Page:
The scientific process typically starts with an observation (often a problem to be solved) that leads to a question. Let’s think about a simple problem that starts with an observation and apply the scientific method to solve the problem. One Monday morning, a student arrives at class and quickly discovers that the classroom is too warm. That is an observation that also describes a problem: the classroom is too warm. The student then asks a question: “Why is the classroom so warm?”
Recall that a hypothesis is a suggested explanation that can be tested. To solve a problem, several hypotheses may be proposed. For example, one hypothesis might be, “The classroom is warm because no one turned on the air conditioning.” But there could be other responses to the question, and therefore other hypotheses may be proposed. A second hypothesis might be, “The classroom is warm because there is a power failure, and so the air conditioning doesn’t work.”
Once a hypothesis has been selected, a prediction may be made. A prediction is similar to a hypothesis but it typically has the format “If . . . then . . . .” For example, the prediction for the first hypothesis might be, “If the student turns on the air conditioning, then the classroom will no longer be too warm.”
A hypothesis must be testable to ensure that it is valid. For example, a hypothesis that depends on what a bear thinks is not testable, because it can never be known what a bear thinks. It should also be falsifiable, meaning that it can be disproven by experimental results. An example of an unfalsifiable hypothesis is “Botticelli’s Birth of Venus painting is beautiful.” There is no experiment that might show this statement to be false. To test a hypothesis, a researcher will conduct one or more experiments designed to eliminate one or more of the hypotheses. This is important. A hypothesis can be disproven, or eliminated, but it can never be proven. Science does not deal in proofs like mathematics. If an experiment fails to disprove a hypothesis, then we find support for that explanation, but this is not to say that down the road a better explanation will not be found, or a more carefully designed experiment will be found to falsify the hypothesis.
The best way to test a hypothesis is to conduct a controlled experiment. A controlled experiment is a scientific test performed under controlled conditions, meaning just one (or a few) variables are changed at a time, while all other factors are kept constant. A variable is any part of the experiment that can vary or change during the experiment.
What are the key components of a controlled experiment? Let’s say you want what it takes to grow the healthiest tomatoes. Your hypothesis is that tomato plants will grow better if given fertilizer. To test this hypothesis, you give fertilizer to some of your tomato plants and give others only water. Your prediction might be “If I give fertilizer to a group of tomato plants, they will grow better than tomato plants without fertilizer.” In this example, the tomatoes with fertilizer are known as the experimental group, and the ones without fertilizer are the control group because they did not receive the treatment.
The factor that is different between the experimental and control group is known as the independent variable (in this case, the fertilizer). It can also be thought of as the variable that is directly manipulated by the experimenter. The dependent variable is the response that is measured to determine if the experimental treatment had any effect. In this case, the dependent variable is the growth of the tomato plants.
Experimental results or data are the observations made in the course of an experiment. In this case, the height, number of leaves, and other signs of plant growth are the data you would collect in your experiment. Looking at Figure 4, we can conclude that the hypothesis was supported. If the fertilized plants did not grow better than the unfertilized plants, we would conclude that the hypothesis was not supported, and we may need to generate a new hypothesis.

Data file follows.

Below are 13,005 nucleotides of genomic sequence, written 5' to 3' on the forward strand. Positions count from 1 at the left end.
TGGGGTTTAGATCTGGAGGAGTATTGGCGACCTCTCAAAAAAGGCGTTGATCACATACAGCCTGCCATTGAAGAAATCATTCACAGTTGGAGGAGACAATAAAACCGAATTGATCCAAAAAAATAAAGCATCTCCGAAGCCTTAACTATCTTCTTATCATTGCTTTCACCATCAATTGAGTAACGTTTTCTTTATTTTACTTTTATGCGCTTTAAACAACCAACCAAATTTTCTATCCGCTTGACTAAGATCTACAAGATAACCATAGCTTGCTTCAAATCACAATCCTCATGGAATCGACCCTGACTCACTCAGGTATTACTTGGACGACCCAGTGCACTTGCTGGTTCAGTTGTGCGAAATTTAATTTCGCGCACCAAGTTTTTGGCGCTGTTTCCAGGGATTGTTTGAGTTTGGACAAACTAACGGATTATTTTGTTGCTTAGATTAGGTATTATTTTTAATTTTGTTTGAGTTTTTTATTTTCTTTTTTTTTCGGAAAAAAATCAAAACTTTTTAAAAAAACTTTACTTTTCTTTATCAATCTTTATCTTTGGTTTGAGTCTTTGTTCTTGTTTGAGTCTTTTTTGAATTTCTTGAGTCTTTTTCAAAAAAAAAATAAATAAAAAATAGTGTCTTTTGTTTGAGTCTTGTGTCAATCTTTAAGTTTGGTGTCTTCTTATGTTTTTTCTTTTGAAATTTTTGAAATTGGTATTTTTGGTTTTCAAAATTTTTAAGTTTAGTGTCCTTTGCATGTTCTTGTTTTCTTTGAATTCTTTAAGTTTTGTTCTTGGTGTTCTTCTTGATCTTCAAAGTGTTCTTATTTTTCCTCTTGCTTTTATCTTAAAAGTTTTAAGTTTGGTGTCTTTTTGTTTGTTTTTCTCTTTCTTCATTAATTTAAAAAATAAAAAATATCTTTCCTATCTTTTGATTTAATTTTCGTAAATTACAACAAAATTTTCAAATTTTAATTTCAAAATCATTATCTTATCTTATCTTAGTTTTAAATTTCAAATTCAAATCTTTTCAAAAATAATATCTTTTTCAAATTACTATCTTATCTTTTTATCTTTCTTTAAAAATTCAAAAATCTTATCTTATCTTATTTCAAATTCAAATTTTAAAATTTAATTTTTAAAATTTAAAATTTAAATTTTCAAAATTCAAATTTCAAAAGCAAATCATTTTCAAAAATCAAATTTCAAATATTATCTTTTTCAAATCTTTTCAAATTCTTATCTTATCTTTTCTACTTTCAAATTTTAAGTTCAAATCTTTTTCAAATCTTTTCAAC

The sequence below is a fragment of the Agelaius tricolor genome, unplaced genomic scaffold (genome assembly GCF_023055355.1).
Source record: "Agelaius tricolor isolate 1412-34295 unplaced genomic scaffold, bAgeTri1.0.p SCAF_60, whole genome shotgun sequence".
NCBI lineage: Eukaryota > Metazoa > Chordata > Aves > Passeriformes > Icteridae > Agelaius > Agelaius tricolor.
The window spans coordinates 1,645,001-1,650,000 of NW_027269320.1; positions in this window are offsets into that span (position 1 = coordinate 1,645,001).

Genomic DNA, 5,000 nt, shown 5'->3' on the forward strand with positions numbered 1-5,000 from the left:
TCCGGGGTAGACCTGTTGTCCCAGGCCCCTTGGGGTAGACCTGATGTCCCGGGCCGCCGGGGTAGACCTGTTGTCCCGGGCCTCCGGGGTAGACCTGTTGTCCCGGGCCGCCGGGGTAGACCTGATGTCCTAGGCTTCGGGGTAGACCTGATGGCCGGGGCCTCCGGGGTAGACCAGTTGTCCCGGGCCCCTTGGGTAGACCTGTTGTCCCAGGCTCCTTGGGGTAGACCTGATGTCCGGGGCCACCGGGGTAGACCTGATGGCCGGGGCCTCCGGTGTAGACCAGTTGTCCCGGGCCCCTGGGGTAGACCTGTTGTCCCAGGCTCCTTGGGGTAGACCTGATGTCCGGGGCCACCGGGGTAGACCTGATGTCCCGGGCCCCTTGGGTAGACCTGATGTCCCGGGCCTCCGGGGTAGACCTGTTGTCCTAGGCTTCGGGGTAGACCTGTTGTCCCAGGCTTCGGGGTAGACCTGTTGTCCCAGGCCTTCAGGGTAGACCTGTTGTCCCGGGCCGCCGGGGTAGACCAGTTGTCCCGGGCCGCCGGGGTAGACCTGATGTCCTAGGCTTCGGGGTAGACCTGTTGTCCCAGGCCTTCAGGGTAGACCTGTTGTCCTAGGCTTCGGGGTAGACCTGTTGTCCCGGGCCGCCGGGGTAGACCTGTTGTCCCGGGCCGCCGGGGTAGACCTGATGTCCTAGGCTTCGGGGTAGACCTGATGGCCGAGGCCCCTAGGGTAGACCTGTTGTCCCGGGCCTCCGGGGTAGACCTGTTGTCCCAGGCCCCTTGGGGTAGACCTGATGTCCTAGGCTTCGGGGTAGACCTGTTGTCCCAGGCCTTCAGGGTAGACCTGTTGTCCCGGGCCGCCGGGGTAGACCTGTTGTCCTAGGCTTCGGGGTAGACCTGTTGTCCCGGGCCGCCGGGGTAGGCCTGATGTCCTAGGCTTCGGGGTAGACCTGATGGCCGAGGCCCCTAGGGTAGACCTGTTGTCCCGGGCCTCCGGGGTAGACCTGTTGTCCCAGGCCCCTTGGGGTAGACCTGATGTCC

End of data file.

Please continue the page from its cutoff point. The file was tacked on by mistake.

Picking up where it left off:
Note that in the tomato experiment, three plants were used in each group. This is because there may have been an unhealthy or slow-growing plant that would affect the results. Having a larger sample size helps eliminate the effects of random factors like this.
Not all scientific questions can be answered using controlled experiments. It may be unethical to test the effects of a virus on humans, or impractical to see how changing rainfall affects plants in the desert. In such cases, a scientist may simply collect data from the real world to test a hypothesis. In recent years a new approach of testing hypotheses has developed as a result of an exponential growth of data deposited in various databases. Using computer algorithms and statistical analyses of data in databases, a new field of so-called “data research” (also referred to as “in silico” research) provides new methods of data analyses and their interpretation. This will increase the demand for specialists in both biology and computer science, a promising career opportunity.
In the example below, the scientific method is used to solve an everyday problem. Which part in the example below is the hypothesis? Which is the prediction? Based on the results of the experiment, is the hypothesis supported? If it is not supported, propose some alternative hypotheses.
- My toaster doesn’t toast my bread.
- Why doesn’t my toaster work?
- There is something wrong with the electrical outlet.
- If something is wrong with the outlet, my coffeemaker also won’t work when plugged into it.
- I plug my coffeemaker into the outlet.
- My coffeemaker works.
In practice, the scientific method is not as rigid and structured as it might at first appear. Sometimes an experiment leads to conclusions that favor a change in approach; often, an experiment brings entirely new scientific questions to the puzzle. Many times, science does not operate in a linear fashion; instead, scientists continually draw inferences and make generalizations, finding patterns as their research proceeds. Scientific reasoning is more complex than the scientific method alone suggests.
Basic and Applied Science
The scientific community has been debating for the last few decades about the value of different types of science. Is it valuable to pursue science for the sake of simply gaining knowledge, or does scientific knowledge only have worth if we can apply it to solving a specific problem or bettering our lives? This question focuses on the differences between two types of science: basic science and applied science.